The Roma Journeys (2000–2007)
For seven years, photographer Joakim Eskildsen and writer Cia Rinne visited Roma communities in seven different countries, at times staying with the people for longer periods of time to learn about their life, history, and situation. Scattered across the globe, the Roma live in almost every part of the world, each group marked by a distinct language, culture and situation.
"These Roma journeys were by no means meticulously planned, and instead the product of a number of coincidences that enabled us to come into contact with the Roma. We endeavored to communicate directly with them. In most countries this was possible, while in Russia and India we were accompanied on our travels, and thus had willing assistance.” Rinne and Eskildsen state.
The starting point for this vast project was that Eskildsen and Rinne where told about a little Roma settlement outside Hevesaranyos in Northeastern Hungary by their friend, the Hungarian-born sculptor Zoltán Popovits. In 2000, they were introduced to the place by Zoltán and Zsuzsi, a friend of his who had grown up in the very settlement. They stayed at the house of Zsuzsi’s mother Magda, and spent several months there, sharing the people’s everyday life, getting to know them, and making friends with many of them.
Wanting to find out more about the history and cultural heritage of the Roma, the photographer and the writer made their way to Rajasthan, Northern India, where they visited nomad groups such as the wandering smiths (Gaduliya Lohars), merchants (Banjaras), snake charmers (Saperas or Kalbelias), musicians (Manganiars), and artistic dancers (Nats). They found out about numerous parallels in culture, language and traditions between those Indian nomads and the Roma they had visited and would visit within the following years.
Following their stay in Hevesaranyos and Rajasthan they were keen to find out more about the Roma and their situation in a larger context. While living in Berlin for several months, Rinne had met Aurelia, a girl from Romania who had grown up in a Romanian Roma family. They visited Aurelia and her family in Clejani, and understood that the situation there differed largely from what they had seen in Hungary, that they had gotten to know just a tiny piece of the very rich and varied Roma world, and decided to extend the project further.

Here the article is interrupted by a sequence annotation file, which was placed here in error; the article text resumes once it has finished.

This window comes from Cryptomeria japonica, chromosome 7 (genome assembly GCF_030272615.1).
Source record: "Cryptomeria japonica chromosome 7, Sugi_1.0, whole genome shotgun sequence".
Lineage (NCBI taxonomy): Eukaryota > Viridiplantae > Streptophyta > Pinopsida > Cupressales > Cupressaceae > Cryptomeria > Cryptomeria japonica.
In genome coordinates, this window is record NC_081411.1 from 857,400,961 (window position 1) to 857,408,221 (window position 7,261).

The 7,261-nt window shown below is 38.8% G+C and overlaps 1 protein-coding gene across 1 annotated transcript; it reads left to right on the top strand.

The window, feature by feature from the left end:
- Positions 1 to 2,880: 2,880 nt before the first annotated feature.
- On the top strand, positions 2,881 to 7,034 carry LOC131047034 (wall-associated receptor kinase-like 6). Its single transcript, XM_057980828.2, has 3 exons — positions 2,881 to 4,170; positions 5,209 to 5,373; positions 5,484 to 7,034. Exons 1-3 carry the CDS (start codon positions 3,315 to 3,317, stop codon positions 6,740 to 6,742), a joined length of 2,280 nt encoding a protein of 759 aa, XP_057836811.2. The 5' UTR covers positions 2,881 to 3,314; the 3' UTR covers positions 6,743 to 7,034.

After having gotten to know two different pictures in Eastern Europe, Rinne and Eskildsen researched the situation in Western Europe. They had learned that the condition in Greece is similar to that in Italy and Spain, and France with its different groups of Roma might at the same time shed light on the situation of the Sinti/Manouches of Central Europe, and of the Gitans/Gitanos in Southern France and Spain. Furthermore, they also wanted to learn about the Roma in their vicinity and therefore in Finland mainly concentrated on Roma living in their hometown or in nearby villages.
The Roma have been deeply influenced by the countries they live in, and by their own history in these. They never did and do not live "outside society” like independent entities as is a common misconception. Often, the Roma are said to be the strongest protectors of a country’s musical heritage, in some cases they keep languages alive as the Gitans Catalans in Southern France, or, like the Kaale of Finland, who cultivate a dress code that has its origin in Finnish countryside fashion a century ago.
The Roma Journeys comprise a series of close to 250 photographs by Eskildsen accompanied by Rinne’s essays introducing the visited Roma in Hungary, India, Greece, Romania, France, Russia and Finland, and a sound collage from each journey. The work is divided into seven parts, the sequence of which roughly corresponds to the chronology of the journeys. The project was published as a 416-page cultural travelogue entitled The Roma Journeys [Le romané phirimàta].
A selection of more than one-hundred photographs along with the texts and the sound collages have been touring museums in Europe since 2007, offering the audience a rare insight into the life of the Roma, the largest minority in Europe with an estimate of 20 million members. The Roma Journeys is not only a project of political force but also a very poetic, intimate and artistic work.